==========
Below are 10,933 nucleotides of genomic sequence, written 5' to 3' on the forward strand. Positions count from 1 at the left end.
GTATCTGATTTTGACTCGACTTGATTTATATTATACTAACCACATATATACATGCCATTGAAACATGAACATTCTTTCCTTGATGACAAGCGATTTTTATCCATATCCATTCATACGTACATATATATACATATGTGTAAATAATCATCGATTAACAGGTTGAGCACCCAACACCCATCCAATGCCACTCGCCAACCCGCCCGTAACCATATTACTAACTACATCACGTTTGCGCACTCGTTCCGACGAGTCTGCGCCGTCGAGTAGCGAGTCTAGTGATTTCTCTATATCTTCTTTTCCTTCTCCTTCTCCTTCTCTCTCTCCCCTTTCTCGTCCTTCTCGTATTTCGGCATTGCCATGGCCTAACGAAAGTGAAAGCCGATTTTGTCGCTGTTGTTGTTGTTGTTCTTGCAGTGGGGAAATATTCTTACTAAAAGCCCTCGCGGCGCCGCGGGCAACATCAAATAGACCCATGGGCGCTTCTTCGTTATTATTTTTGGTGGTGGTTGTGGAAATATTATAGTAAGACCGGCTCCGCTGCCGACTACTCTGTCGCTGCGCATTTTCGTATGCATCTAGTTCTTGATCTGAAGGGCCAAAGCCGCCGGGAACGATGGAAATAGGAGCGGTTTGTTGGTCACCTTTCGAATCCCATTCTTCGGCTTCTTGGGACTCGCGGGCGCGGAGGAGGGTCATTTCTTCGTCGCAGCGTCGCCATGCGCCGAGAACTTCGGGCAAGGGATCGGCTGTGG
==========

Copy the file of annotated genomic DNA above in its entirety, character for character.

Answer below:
Below are 10,933 nucleotides of genomic sequence, written 5' to 3' on the forward strand. Positions count from 1 at the left end.
GTATCTGATTTTGACTCGACTTGATTTATATTATACTAACCACATATATACATGCCATTGAAACATGAACATTCTTTCCTTGATGACAAGCGATTTTTATCCATATCCATTCATACGTACATATATATACATATGTGTAAATAATCATCGATTAACAGGTTGAGCACCCAACACCCATCCAATGCCACTCGCCAACCCGCCCGTAACCATATTACTAACTACATCACGTTTGCGCACTCGTTCCGACGAGTCTGCGCCGTCGAGTAGCGAGTCTAGTGATTTCTCTATATCTTCTTTTCCTTCTCCTTCTCCTTCTCTCTCTCCCCTTTCTCGTCCTTCTCGTATTTCGGCATTGCCATGGCCTAACGAAAGTGAAAGCCGATTTTGTCGCTGTTGTTGTTGTTGTTCTTGCAGTGGGGAAATATTCTTACTAAAAGCCCTCGCGGCGCCGCGGGCAACATCAAATAGACCCATGGGCGCTTCTTCGTTATTATTTTTGGTGGTGGTTGTGGAAATATTATAGTAAGACCGGCTCCGCTGCCGACTACTCTGTCGCTGCGCATTTTCGTATGCATCTAGTTCTTGATCTGAAGGGCCAAAGCCGCCGGGAACGATGGAAATAGGAGCGGTTTGTTGGTCACCTTTCGAATCCCATTCTTCGGCTTCTTGGGACTCGCGGGCGCGGAGGAGGGTCATTTCTTCGTCGCAGCGTCGCCATGCGCCGAGAACTTCGGGCAAGGGATCGGCTGTGG